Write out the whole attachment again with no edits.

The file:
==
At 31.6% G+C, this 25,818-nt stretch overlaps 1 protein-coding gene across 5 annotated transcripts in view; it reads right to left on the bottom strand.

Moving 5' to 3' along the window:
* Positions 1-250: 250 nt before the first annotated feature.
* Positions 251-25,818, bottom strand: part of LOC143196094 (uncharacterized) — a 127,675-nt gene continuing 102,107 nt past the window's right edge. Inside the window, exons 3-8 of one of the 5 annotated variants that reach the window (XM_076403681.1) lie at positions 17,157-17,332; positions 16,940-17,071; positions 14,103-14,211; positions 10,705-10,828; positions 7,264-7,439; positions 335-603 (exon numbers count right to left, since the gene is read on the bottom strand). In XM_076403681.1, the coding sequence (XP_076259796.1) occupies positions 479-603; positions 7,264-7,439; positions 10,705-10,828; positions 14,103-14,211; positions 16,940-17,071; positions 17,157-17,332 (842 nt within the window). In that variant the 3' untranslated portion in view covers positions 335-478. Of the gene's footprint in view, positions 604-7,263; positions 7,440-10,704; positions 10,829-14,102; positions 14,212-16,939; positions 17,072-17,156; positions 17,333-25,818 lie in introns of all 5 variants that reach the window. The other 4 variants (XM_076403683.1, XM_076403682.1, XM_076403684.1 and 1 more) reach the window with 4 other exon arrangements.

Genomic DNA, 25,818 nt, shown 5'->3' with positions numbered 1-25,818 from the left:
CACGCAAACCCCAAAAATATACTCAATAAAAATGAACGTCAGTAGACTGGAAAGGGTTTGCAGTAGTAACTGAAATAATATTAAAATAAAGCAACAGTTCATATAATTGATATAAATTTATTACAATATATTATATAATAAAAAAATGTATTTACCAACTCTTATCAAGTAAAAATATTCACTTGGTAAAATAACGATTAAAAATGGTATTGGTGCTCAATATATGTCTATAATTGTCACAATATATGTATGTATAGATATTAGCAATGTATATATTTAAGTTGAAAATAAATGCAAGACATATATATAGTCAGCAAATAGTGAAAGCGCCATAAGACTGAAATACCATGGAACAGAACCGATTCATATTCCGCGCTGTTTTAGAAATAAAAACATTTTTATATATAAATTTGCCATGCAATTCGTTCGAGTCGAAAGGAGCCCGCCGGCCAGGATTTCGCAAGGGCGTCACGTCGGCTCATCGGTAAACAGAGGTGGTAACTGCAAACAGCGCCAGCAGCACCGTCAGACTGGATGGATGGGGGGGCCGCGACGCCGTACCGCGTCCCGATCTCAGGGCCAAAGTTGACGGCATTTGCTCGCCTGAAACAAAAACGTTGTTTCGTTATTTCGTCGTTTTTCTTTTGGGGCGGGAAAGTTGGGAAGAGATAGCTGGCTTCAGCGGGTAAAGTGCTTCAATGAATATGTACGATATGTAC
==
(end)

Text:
At 31.6% G+C, this 25,818-nt stretch overlaps 1 protein-coding gene across 5 annotated transcripts in view; it reads right to left on the bottom strand.

Moving 5' to 3' along the window:
* Positions 1-250: 250 nt before the first annotated feature.
* Positions 251-25,818, bottom strand: part of LOC143196094 (uncharacterized) — a 127,675-nt gene continuing 102,107 nt past the window's right edge. Inside the window, exons 3-8 of one of the 5 annotated variants that reach the window (XM_076403681.1) lie at positions 17,157-17,332; positions 16,940-17,071; positions 14,103-14,211; positions 10,705-10,828; positions 7,264-7,439; positions 335-603 (exon numbers count right to left, since the gene is read on the bottom strand). In XM_076403681.1, the coding sequence (XP_076259796.1) occupies positions 479-603; positions 7,264-7,439; positions 10,705-10,828; positions 14,103-14,211; positions 16,940-17,071; positions 17,157-17,332 (842 nt within the window). In that variant the 3' untranslated portion in view covers positions 335-478. Of the gene's footprint in view, positions 604-7,263; positions 7,440-10,704; positions 10,829-14,102; positions 14,212-16,939; positions 17,072-17,156; positions 17,333-25,818 lie in introns of all 5 variants that reach the window. The other 4 variants (XM_076403683.1, XM_076403682.1, XM_076403684.1 and 1 more) reach the window with 4 other exon arrangements.

Genomic DNA, 25,818 nt, shown 5'->3' with positions numbered 1-25,818 from the left:
CACGCAAACCCCAAAAATATACTCAATAAAAATGAACGTCAGTAGACTGGAAAGGGTTTGCAGTAGTAACTGAAATAATATTAAAATAAAGCAACAGTTCATATAATTGATATAAATTTATTACAATATATTATATAATAAAAAAATGTATTTACCAACTCTTATCAAGTAAAAATATTCACTTGGTAAAATAACGATTAAAAATGGTATTGGTGCTCAATATATGTCTATAATTGTCACAATATATGTATGTATAGATATTAGCAATGTATATATTTAAGTTGAAAATAAATGCAAGACATATATATAGTCAGCAAATAGTGAAAGCGCCATAAGACTGAAATACCATGGAACAGAACCGATTCATATTCCGCGCTGTTTTAGAAATAAAAACATTTTTATATATAAATTTGCCATGCAATTCGTTCGAGTCGAAAGGAGCCCGCCGGCCAGGATTTCGCAAGGGCGTCACGTCGGCTCATCGGTAAACAGAGGTGGTAACTGCAAACAGCGCCAGCAGCACCGTCAGACTGGATGGATGGGGGGGCCGCGACGCCGTACCGCGTCCCGATCTCAGGGCCAAAGTTGACGGCATTTGCTCGCCTGAAACAAAAACGTTGTTTCGTTATTTCGTCGTTTTTCTTTTGGGGCGGGAAAGTTGGGAAGAGATAGCTGGCTTCAGCGGGTAAAGTGCTTCAATGAATATGTACGATATGTAC